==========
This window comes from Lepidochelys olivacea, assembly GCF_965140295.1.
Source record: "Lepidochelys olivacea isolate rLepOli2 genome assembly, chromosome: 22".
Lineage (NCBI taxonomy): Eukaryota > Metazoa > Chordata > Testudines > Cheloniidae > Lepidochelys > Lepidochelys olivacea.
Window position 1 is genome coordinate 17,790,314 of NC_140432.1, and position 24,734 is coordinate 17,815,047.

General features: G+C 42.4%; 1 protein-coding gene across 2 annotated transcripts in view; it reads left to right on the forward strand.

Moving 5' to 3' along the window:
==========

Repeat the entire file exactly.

This window comes from Lepidochelys olivacea, assembly GCF_965140295.1.
Source record: "Lepidochelys olivacea isolate rLepOli2 genome assembly, chromosome: 22".
Lineage (NCBI taxonomy): Eukaryota > Metazoa > Chordata > Testudines > Cheloniidae > Lepidochelys > Lepidochelys olivacea.
Window position 1 is genome coordinate 17,790,314 of NC_140432.1, and position 24,734 is coordinate 17,815,047.

General features: G+C 42.4%; 1 protein-coding gene across 2 annotated transcripts in view; it reads left to right on the forward strand.

Moving 5' to 3' along the window: